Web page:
Thus, since I have no choice but to recognize that there is Something, I have no choice but to conclude that there is foundational force, selector, productive principle or type of necessity--some deep reason--that brings about the absence of Nothing. I cannot rid myself of the conviction that Nothing would have obtained had not something special somehow superseded or counteracted it. …

The rest of this article is only available to active members of Questia

Sign up now for a free, 1-day trial and receive full access to:

  • Questia's entire collection
  • Automatic bibliography creation
  • More helpful research tools like notes, citations, and highlights
  • Ad-free environment

Already a member? Log in now.

Notes for this article

Add a new note
If you are trying to select text to create highlights or citations, remember that you must now click or tap on the first word, and then click or tap on the last word.
One moment ...
Default project is now your active project.
Project items

Items saved from this article

This article has been saved
Highlights (0)
Some of your highlights are legacy items.

Highlights saved before July 30, 2012 will not be displayed on their respective source pages.

You can easily re-create the highlights by opening the book page or article, selecting the text, and clicking “Highlight.”

Citations (0)
Some of your citations are legacy items.

Any citation created before July 30, 2012 will labeled as a “Cited page.” New citations will be saved as cited passages, pages or articles.

We also added the ability to view new citations from your projects or the book or article where you created them.

Notes (0)
Bookmarks (0)

You have no saved items from this article

Project items include:
  • Saved book/article
  • Highlights
  • Quotes/citations
  • Notes
  • Bookmarks
Notes
Cite this article

Cited article

Style
Citations are available only to our active members.
Sign up now to cite pages or passages in MLA, APA and Chicago citation styles.

(Einhorn, 1992, p. 25)

(Einhorn 25)

1

1. Lois J. Einhorn, Abraham Lincoln, the Orator: Penetrating the Lincoln Legend (Westport, CT: Greenwood Press, 1992), 25, http://www.questia.com/read/27419298.

Cited article

Levels of Nothing: There Are Multiple Answers to the Question of Why the Universe Exists
Settings

Settings

Typeface
Text size Smaller Larger Reset View mode
Search within

Search within this article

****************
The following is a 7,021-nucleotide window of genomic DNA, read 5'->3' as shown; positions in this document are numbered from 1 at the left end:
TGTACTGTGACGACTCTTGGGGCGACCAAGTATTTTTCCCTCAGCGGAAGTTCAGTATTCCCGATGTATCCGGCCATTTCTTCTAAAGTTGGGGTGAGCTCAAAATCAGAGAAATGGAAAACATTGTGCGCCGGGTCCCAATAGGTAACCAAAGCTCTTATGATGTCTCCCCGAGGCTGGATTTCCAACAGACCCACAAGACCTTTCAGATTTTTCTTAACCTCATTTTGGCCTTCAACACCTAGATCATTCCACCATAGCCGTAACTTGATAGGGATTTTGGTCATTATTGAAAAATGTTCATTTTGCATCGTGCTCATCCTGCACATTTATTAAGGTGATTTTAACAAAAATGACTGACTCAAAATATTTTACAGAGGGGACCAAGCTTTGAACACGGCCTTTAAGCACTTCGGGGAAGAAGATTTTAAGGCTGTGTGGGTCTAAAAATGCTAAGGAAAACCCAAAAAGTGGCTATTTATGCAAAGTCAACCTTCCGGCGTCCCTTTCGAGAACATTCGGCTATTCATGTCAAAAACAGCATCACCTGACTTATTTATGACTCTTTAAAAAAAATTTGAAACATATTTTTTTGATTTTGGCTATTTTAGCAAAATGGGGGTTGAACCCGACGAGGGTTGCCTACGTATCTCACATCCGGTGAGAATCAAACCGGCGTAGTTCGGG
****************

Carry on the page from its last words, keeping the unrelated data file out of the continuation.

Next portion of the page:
Look up

Look up a word

  • Dictionary
  • Thesaurus
Please submit a word or phrase above.
Print this page

Print this page

Why can't I print more than one page at a time?

Full screen

matching results for page

Cited passage

Style
Citations are available only to our active members.
Sign up now to cite pages or passages in MLA, APA and Chicago citation styles.

"Portraying himself as an honest, ordinary person helped Lincoln identify with his audiences." (Einhorn, 1992, p. 25).

"Portraying himself as an honest, ordinary person helped Lincoln identify with his audiences." (Einhorn 25)

"Portraying himself as an honest, ordinary person helped Lincoln identify with his audiences."1

1. Lois J. Einhorn, Abraham Lincoln, the Orator: Penetrating the Lincoln Legend (Westport, CT: Greenwood Press, 1992), 25, http://www.questia.com/read/27419298.

Cited passage

Welcome to the new Questia Reader

The Questia Reader has been updated to provide you with an even better online reading experience.  It is now 100% Responsive, which means you can read our books and articles on any sized device you wish.  All of your favorite tools like notes, highlights, and citations are still here, but the way you select text has been updated to be easier to use, especially on touchscreen devices.  Here's how:

1. Click or tap the first word you want to select.
2. Click or tap the last word you want to select.

OK, got it!

Thanks for trying Questia!

Please continue trying out our research tools, but please note, full functionality is available only to our active members.

Your work will be lost once you leave this Web page.

For full access in an ad-free environment, sign up now for a FREE, 1-day trial.

Already a member? Log in now.